About 350,000 books fill the Friends of the Library building as members prepare for the semiannual book sale.
The shelves and tables are filled-eight copies of "The Yearling," Time magazines dating back to 1931, 450 leaves of sheet music and more.
And behind the counter sit about 1,500 boxes that haven't been unpacked yet.
The sale, which includes books, CDs, records, posters and art, will take place from Saturday to Wednesday at the Friends of the Library building, located at 430 N. Main St.
The book sale hours are from 9 a.m. to 6 p.m. on Saturday. However, on Sunday the sale begins at 1 p.m., and from Monday to Wednesday the sale begins at noon.
Most books are priced between 25 cents and ,3. On Tuesday, everything will be marked half-off, and on Wednesday, it's all marked down to 10 cents.
Billie Staff, a member of Friends of the Library, said she expects to raise a minimum of ,120,000 this year.
The money will go to the library, scholarships for library employees and cultural literacy programs.
People buy a lot of books, she said.
People buying at least five boxes can have their books held in outdoor tents. The express lane is for anyone with less than 20 items.
"I know this one woman comes every time and buys ,900 worth," Staff said.
Others, she said, spend up to ,1,500 or ,1,600.
One of the most expensive items this year, she said, is a promotional banner for Paul McCartney's album "Tug of War."
It was donated by a music store and marked at ,150, Staff said.
Cheaper items, like books, are used but in good condition, she said.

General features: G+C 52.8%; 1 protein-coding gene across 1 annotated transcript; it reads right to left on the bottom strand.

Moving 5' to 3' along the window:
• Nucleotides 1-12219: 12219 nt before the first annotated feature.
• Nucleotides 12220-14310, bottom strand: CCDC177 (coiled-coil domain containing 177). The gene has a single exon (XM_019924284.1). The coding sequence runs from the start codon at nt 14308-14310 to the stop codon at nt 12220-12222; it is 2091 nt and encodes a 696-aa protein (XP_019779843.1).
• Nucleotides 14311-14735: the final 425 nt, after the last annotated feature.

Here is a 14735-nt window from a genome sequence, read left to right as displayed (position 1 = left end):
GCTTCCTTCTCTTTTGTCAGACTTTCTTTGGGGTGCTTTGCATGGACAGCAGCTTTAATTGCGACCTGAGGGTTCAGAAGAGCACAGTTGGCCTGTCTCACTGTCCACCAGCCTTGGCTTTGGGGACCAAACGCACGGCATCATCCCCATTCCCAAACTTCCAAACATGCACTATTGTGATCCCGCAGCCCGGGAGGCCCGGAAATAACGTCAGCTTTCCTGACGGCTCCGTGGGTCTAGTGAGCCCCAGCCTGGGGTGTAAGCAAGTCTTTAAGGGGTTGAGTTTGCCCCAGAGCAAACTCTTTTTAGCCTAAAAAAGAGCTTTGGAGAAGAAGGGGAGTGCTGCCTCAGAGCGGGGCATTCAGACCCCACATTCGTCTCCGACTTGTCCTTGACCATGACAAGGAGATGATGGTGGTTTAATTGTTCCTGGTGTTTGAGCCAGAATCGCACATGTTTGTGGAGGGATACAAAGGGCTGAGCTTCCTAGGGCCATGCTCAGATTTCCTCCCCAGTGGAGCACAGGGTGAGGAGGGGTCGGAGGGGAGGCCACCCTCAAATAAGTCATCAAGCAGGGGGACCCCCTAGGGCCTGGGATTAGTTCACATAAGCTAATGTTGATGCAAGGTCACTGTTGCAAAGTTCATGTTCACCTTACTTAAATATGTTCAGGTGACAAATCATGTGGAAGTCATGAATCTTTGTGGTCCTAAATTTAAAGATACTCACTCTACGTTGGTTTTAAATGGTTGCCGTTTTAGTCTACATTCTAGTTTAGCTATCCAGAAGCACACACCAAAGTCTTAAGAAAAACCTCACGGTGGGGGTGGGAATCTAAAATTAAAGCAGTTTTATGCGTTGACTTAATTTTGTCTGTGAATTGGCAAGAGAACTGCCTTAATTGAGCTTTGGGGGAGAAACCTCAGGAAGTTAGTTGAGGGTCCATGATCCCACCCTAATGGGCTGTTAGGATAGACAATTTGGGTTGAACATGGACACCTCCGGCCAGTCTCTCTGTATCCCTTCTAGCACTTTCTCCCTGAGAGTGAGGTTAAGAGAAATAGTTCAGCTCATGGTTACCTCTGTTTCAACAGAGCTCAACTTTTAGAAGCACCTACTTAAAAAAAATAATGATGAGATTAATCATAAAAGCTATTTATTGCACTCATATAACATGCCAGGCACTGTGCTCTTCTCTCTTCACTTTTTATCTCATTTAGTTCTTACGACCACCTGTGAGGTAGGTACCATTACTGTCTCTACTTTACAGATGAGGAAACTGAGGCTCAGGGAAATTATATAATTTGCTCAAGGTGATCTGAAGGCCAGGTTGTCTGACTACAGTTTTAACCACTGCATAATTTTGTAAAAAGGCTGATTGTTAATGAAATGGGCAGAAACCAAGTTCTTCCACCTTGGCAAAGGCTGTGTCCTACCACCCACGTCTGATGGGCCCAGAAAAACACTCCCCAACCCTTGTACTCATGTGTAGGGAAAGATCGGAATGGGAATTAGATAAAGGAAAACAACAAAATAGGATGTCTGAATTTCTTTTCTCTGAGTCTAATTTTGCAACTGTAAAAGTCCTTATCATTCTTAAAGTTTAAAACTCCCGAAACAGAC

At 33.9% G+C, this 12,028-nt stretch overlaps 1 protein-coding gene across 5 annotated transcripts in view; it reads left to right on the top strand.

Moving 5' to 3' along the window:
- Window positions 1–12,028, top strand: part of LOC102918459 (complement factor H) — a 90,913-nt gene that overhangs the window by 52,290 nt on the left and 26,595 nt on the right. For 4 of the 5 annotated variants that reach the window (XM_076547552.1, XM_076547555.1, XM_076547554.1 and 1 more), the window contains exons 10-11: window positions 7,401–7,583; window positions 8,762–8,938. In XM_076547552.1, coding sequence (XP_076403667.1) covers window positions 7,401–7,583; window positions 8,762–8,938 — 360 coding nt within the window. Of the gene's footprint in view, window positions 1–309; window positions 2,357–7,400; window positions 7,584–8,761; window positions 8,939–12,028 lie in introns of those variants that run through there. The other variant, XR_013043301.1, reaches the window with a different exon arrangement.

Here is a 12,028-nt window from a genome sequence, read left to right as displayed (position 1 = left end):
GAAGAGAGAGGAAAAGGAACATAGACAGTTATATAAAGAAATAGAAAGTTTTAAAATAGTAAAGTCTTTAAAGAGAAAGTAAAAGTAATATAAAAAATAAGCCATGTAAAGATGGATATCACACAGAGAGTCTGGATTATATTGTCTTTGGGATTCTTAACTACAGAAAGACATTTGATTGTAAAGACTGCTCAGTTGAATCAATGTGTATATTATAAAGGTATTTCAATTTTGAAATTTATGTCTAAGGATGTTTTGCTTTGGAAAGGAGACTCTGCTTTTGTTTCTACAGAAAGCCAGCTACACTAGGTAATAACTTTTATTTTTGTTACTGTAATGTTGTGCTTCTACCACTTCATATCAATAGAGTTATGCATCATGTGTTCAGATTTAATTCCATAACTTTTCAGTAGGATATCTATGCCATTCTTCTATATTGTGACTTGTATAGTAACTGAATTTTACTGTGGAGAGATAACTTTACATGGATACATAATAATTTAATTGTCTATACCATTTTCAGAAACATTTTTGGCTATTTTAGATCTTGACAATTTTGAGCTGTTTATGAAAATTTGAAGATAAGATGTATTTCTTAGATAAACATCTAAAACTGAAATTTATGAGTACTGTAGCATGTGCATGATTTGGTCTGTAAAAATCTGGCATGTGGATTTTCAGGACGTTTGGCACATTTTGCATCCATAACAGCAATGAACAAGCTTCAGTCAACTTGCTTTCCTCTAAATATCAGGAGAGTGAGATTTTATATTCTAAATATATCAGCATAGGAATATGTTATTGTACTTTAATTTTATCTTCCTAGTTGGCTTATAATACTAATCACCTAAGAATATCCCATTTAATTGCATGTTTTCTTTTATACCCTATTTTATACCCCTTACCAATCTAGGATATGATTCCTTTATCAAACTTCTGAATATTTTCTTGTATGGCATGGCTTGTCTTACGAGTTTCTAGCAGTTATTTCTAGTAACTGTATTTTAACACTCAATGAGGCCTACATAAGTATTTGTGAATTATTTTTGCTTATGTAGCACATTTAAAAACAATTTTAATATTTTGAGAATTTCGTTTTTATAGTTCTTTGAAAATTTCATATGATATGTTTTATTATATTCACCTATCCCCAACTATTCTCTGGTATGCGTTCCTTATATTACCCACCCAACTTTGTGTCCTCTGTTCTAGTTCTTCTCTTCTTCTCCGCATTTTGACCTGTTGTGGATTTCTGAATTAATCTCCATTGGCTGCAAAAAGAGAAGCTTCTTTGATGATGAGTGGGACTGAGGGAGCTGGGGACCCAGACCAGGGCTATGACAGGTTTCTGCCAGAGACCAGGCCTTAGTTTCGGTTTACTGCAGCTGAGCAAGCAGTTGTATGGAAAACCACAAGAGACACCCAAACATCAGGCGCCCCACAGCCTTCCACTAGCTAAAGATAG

"There are a lot of people in town who buy the best-sellers and as soon as they've looked at them, they send them to us."
Any books that aren't fit for sale they donate to the prison system.
Rare and specialty items are sent to the Collector's Corner. JoAnne Engwall, the book sale's specialist on Florida, works watching over an entire bookcase filled with tour guides and the works of both Marjorie Kinnan Rawlings, a Florida resident who is best known for writing "The Yearling," and UF graduate Carl Hiaasen.
The corner also contains sections for the Civil War, poetry, science, art, children's books, signed copies and first editions.
Items in the Collector's Corner cost more than most of the other books, usually between ,4 and ,80. That is also where the "ephemera" go-baseball cards, collectible postcards, and 40-year-old copies of the Ladies Home Journal, The Saturday Evening Post, National Geographic and Time magazines.
"It wasn't meant to last," Engwall said explaining the term "ephemera."
"But someone has saved it for the past 30 or 40 years, and now it's valuable."
The ephemera are not put out the first day of the sale because it will be too crowded, she said.
Last year, people started camping outside the door Friday night.
"They bring their tents; they bring their chairs; they play games; they sleep," Engwall said.
People come to the sale from as far away as Washington and Maine, she said.
The sale, which started in 1954, continues to grow.
"We could use twice the space. I keep saying there's an empty Winn-Dixie out there," she said.
Staff said she works full time during the two weeks before and during the sale. But when it ends on Wednesday, the work won't be over for the 100 year-round volunteers.
In addition to a heavy-duty cleanup the day after, Staff said there are U-Haul trucks outside already being loaded for the spring sale.
"All day long, people just drop off books at the door," she said.